Who and how do regulate cryptocurrency in the US?

Ekaterina Koretnikova, a graduate of the program of additional education, Blockchain Lawyers, said that you need to know about the legal regulation of cryptocurrency in the United States.

The American legal system is multi-level, due to the federal form of state-territorial organization, the regulatory framework is a federal and separate state regulation.

In accordance with the US Constitution, the issues of blockchain and cryptocurrency regulation are not exclusively attributed to Congress. Some states exercised their rights and introduced their own regulation, for example, Arizona, Vermont, Delaware.

At the federal level, a unified regulation of the Uniform Regulation of the Virtual Currency Business Act (URVCBA) has been adopted. This document is advisory in nature, but serves as a guideline for the adoption of legislation and the development of uniform practice.

The Financial Crimes Enforcement Network (FinCEN)

The Financial Crimes Enforcement Network (FinCEN) is responsible for monitoring compliance with money-laundering legislation (AML and CTF legislation), namely the Bank Secrecy Act (BSA), which sets requirements for banks and non-banking financial institutions, such as casinos, businesses associated with the maintenance of cash flow. FinCEN has released a guide clarifying the applicability of the BSA requirements for cryptocurrency and virtual money relations.

The document states that if a user receives a convertible virtual currency and uses it to purchase real or virtual goods or services, then this operation is not considered to be a cash business (MSB) and is not regulated.

However, according to FinCEN, administrators or exchangers of centralized and decentralized virtual currencies are recognized as money intermediaries, and their activities fall under BSA regulation. This means that the exchange of cryptocurrencies requires a special registration procedure in FinCEN and compliance with the established rules.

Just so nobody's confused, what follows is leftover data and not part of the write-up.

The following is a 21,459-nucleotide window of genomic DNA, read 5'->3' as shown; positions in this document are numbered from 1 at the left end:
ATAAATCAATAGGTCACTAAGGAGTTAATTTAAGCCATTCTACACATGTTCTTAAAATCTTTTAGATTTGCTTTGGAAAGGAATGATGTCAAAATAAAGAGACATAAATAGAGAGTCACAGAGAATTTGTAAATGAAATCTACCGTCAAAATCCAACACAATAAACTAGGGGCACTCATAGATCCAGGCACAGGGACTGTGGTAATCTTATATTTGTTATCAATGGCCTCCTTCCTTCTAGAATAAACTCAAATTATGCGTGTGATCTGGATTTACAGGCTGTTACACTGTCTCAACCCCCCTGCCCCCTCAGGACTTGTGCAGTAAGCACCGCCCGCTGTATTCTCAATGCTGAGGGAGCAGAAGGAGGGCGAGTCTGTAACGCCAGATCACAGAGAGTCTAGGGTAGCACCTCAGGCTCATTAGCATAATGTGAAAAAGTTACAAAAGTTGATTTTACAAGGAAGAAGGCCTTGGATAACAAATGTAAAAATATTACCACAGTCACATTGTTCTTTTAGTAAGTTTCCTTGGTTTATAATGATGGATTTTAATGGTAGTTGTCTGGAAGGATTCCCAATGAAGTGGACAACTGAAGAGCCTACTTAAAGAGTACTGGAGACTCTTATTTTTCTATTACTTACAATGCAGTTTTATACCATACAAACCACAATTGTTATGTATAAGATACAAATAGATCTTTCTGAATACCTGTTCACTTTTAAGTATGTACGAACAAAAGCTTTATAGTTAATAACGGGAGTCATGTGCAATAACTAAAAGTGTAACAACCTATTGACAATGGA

In this regard, noteworthy criminal case The US v. Faiella, considered in January 2013 – is one of the first cases in which the question of the status of cryptocurrency and the status of an intermediary in the exchange of cryptocurrency was raised. The defendants Robert Faiella and Charlie Schrem took cash, exchanged them for Bitcoins and transferred them to the accounts of users of the Silk Road anonymous online trading platform.

The defendants argued that they could not be recognized as money intermediaries, since Bitcoin is not money. However, the judge proceeded from the general concept of money as a medium of exchange, a measure of value, a method of payment. Thus, Bitcoin was classified as money, and Robert Fayell and Charlie Shrem were brought to justice.

Because of the complexity of the concept of cryptocurrency, judicial practice is ambiguous, an example is the case The US vs. Petrix, in which Richard Petriks was accused of conducting brokering activities related to money transfers without a license. The judge admitted that bitcoins are not money, and Richard Petriks managed to escape punishment.

As for the mining of cryptocurrencies, FinCEN released a document in January 2014 that  explain the application of BSA rules to mining. As long as the user extracts bitcoins exclusively in his own needs, his activity does not fall under the regulation of FinCEN, since these actions are not connected either with the “acceptance” or with the “transfer” of convertible virtual currency and are not the transfer of funds in the sense stipulated by the norms.

Regulation of cryptocurrency involves two different areas of legislative regulation, investments acquired through cryptocurrency and investing in cryptocurrency (in Bitcoin, for example).

Matters related to the regulation of securities are regulated in the Securities Act of 1993. The Securities and Exchange Commission (SEC) regulates securities and their derivatives in their respective markets.